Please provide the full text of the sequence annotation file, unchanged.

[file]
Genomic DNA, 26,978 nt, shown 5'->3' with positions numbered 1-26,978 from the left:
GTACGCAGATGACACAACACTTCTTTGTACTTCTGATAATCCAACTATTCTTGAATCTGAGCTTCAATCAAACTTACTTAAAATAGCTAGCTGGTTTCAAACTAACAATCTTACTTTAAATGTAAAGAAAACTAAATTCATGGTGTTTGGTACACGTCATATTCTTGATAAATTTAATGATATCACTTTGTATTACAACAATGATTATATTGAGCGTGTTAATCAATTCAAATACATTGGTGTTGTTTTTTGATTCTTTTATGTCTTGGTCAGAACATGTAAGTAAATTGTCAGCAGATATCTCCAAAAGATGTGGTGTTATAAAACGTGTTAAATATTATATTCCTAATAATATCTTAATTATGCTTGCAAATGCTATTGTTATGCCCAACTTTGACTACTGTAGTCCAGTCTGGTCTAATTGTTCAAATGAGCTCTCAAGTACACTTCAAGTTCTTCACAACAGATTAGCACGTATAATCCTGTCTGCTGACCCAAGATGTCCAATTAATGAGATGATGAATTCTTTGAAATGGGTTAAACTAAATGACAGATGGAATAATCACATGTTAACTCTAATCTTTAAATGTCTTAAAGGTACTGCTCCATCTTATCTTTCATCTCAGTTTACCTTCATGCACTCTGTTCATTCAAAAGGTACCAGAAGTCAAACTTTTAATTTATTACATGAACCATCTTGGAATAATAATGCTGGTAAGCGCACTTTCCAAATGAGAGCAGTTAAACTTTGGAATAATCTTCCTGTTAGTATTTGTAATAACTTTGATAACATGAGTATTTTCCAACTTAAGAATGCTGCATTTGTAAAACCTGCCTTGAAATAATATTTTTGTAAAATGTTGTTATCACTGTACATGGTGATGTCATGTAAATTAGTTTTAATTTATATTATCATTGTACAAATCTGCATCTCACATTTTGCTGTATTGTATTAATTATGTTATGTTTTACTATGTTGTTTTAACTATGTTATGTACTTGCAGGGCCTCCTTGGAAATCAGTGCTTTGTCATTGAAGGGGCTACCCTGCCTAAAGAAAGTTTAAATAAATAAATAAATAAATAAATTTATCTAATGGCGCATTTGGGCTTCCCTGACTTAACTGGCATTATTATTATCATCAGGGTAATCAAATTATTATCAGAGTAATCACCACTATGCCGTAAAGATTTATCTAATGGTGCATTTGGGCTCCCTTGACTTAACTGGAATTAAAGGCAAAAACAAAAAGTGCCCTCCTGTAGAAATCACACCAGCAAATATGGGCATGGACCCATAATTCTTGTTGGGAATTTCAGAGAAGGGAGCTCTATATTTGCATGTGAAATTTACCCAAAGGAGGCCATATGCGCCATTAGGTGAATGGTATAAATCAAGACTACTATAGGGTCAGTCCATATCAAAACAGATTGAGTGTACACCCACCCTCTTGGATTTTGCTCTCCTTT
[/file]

Genomic DNA, 26,978 nt, shown 5'->3' with positions numbered 1-26,978 from the left:
GTACGCAGATGACACAACACTTCTTTGTACTTCTGATAATCCAACTATTCTTGAATCTGAGCTTCAATCAAACTTACTTAAAATAGCTAGCTGGTTTCAAACTAACAATCTTACTTTAAATGTAAAGAAAACTAAATTCATGGTGTTTGGTACACGTCATATTCTTGATAAATTTAATGATATCACTTTGTATTACAACAATGATTATATTGAGCGTGTTAATCAATTCAAATACATTGGTGTTGTTTTTTGATTCTTTTATGTCTTGGTCAGAACATGTAAGTAAATTGTCAGCAGATATCTCCAAAAGATGTGGTGTTATAAAACGTGTTAAATATTATATTCCTAATAATATCTTAATTATGCTTGCAAATGCTATTGTTATGCCCAACTTTGACTACTGTAGTCCAGTCTGGTCTAATTGTTCAAATGAGCTCTCAAGTACACTTCAAGTTCTTCACAACAGATTAGCACGTATAATCCTGTCTGCTGACCCAAGATGTCCAATTAATGAGATGATGAATTCTTTGAAATGGGTTAAACTAAATGACAGATGGAATAATCACATGTTAACTCTAATCTTTAAATGTCTTAAAGGTACTGCTCCATCTTATCTTTCATCTCAGTTTACCTTCATGCACTCTGTTCATTCAAAAGGTACCAGAAGTCAAACTTTTAATTTATTACATGAACCATCTTGGAATAATAATGCTGGTAAGCGCACTTTCCAAATGAGAGCAGTTAAACTTTGGAATAATCTTCCTGTTAGTATTTGTAATAACTTTGATAACATGAGTATTTTCCAACTTAAGAATGCTGCATTTGTAAAACCTGCCTTGAAATAATATTTTTGTAAAATGTTGTTATCACTGTACATGGTGATGTCATGTAAATTAGTTTTAATTTATATTATCATTGTACAAATCTGCATCTCACATTTTGCTGTATTGTATTAATTATGTTATGTTTTACTATGTTGTTTTAACTATGTTATGTACTTGCAGGGCCTCCTTGGAAATCAGTGCTTTGTCATTGAAGGGGCTACCCTGCCTAAAGAAAGTTTAAATAAATAAATAAATAAATAAATTTATCTAATGGCGCATTTGGGCTTCCCTGACTTAACTGGCATTATTATTATCATCAGGGTAATCAAATTATTATCAGAGTAATCACCACTATGCCGTAAAGATTTATCTAATGGTGCATTTGGGCTCCCTTGACTTAACTGGAATTAAAGGCAAAAACAAAAAGTGCCCTCCTGTAGAAATCACACCAGCAAATATGGGCATGGACCCATAATTCTTGTTGGGAATTTCAGAGAAGGGAGCTCTATATTTGCATGTGAAATTTACCCAAAGGAGGCCATATGCGCCATTAGGTGAATGGTATAAATCAAGACTACTATAGGGTCAGTCCATATCAAAACAGATTGAGTGTACACCCACCCTCTTGGATTTTGCTCTCCTTT